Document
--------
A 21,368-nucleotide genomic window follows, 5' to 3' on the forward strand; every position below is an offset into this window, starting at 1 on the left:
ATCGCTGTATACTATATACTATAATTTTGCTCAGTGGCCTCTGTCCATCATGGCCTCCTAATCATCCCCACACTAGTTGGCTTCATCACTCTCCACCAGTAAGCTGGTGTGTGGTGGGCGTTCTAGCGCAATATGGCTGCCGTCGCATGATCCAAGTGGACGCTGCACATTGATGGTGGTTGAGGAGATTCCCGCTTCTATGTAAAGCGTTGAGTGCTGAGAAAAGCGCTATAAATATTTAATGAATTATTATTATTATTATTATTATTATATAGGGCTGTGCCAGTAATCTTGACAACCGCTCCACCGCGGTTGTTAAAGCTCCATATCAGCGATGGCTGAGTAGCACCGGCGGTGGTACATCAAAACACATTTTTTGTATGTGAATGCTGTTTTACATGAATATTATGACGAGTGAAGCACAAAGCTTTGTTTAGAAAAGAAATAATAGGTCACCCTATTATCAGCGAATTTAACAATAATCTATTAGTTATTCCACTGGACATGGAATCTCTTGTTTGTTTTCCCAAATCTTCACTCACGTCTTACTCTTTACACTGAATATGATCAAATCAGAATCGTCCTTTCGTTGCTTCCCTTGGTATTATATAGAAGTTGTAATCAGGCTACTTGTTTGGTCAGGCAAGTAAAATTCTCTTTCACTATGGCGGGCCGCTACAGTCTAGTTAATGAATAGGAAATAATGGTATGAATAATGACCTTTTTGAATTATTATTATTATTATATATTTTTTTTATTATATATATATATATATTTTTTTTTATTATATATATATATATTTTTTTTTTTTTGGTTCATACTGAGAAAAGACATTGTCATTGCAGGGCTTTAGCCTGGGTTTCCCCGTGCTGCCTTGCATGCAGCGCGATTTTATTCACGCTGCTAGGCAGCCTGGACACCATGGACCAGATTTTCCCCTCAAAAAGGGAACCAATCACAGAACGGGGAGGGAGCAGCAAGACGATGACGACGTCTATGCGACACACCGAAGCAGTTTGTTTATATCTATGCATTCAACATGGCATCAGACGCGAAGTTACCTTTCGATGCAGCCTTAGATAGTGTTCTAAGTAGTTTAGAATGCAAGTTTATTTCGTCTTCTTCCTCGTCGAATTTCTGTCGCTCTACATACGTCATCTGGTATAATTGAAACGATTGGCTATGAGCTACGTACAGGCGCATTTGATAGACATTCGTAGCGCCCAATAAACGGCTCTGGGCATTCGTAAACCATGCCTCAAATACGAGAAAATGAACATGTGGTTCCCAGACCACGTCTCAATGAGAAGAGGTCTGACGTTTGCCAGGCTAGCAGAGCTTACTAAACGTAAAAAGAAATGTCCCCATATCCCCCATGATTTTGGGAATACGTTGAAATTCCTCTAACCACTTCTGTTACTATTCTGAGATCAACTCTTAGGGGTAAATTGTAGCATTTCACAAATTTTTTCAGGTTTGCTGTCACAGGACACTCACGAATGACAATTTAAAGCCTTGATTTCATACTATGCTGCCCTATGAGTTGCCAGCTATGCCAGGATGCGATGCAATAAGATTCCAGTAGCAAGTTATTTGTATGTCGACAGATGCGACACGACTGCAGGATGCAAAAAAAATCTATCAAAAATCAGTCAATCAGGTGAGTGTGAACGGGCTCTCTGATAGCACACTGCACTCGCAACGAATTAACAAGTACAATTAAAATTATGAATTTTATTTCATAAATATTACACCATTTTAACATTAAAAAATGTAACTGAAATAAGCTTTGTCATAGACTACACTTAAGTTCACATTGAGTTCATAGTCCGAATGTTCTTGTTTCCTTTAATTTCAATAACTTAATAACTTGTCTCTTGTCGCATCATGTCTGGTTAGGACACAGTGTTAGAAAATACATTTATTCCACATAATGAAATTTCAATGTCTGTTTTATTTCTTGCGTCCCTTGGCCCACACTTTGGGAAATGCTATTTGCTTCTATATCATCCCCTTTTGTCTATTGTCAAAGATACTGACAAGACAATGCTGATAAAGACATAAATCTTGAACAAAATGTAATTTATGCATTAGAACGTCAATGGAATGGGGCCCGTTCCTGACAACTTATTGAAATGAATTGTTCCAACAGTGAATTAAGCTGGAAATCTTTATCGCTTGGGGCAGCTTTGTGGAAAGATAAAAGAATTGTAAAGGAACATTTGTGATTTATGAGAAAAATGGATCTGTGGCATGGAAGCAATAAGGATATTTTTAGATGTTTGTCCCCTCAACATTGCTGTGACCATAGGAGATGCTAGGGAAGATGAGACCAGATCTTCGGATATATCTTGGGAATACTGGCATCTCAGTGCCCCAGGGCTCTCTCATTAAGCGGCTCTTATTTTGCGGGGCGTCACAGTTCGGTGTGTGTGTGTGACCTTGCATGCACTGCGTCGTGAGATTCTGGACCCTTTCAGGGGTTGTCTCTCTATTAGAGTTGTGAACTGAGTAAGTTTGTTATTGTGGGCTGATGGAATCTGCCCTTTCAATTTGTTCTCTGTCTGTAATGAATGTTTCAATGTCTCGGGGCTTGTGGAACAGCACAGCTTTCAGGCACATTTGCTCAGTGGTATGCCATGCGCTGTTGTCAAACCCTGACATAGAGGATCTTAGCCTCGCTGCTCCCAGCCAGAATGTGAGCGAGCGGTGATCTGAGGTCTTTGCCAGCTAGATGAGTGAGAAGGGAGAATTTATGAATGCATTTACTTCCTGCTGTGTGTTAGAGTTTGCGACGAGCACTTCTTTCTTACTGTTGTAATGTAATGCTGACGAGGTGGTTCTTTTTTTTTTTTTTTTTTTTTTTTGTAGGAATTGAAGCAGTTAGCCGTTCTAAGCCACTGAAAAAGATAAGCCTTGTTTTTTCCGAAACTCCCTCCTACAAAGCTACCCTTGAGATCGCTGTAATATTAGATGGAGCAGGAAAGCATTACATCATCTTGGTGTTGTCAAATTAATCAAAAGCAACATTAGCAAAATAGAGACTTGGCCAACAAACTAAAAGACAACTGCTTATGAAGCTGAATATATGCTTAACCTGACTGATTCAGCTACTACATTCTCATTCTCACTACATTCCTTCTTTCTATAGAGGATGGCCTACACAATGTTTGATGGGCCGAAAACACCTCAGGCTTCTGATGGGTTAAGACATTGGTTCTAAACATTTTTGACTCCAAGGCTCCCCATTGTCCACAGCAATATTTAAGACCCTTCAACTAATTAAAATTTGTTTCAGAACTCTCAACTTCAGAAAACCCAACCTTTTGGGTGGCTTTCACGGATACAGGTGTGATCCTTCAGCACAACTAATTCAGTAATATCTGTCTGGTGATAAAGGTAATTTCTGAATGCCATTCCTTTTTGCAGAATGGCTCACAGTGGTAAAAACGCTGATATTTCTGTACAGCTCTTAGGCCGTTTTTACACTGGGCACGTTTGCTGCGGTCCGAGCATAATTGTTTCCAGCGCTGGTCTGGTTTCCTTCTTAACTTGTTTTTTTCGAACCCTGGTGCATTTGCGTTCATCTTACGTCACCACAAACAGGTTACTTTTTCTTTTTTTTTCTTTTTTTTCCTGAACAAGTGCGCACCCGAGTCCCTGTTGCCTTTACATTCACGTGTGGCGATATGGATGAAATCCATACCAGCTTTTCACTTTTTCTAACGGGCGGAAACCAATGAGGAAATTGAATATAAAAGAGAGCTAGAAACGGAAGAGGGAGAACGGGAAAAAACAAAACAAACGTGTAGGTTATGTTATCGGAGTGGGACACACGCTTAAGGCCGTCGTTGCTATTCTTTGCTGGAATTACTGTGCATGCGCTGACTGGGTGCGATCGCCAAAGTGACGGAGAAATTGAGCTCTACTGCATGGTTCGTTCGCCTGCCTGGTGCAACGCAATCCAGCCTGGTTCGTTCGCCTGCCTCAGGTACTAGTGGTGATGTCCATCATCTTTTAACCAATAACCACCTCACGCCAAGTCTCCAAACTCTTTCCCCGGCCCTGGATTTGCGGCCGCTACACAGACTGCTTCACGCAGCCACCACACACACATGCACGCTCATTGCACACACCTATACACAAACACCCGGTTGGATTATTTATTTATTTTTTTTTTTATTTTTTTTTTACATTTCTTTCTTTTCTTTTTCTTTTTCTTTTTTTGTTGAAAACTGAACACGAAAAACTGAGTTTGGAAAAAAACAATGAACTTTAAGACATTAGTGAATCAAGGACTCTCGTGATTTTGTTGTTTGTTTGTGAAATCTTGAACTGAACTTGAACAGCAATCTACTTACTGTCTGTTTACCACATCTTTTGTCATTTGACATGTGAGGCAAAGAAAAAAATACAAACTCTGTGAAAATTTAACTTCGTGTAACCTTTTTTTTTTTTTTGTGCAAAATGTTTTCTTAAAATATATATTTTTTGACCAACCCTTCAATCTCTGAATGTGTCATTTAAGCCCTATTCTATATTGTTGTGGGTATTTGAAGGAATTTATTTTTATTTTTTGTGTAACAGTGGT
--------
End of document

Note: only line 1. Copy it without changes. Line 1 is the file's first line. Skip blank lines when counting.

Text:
A 21,368-nucleotide genomic window follows, 5' to 3' on the forward strand; every position below is an offset into this window, starting at 1 on the left: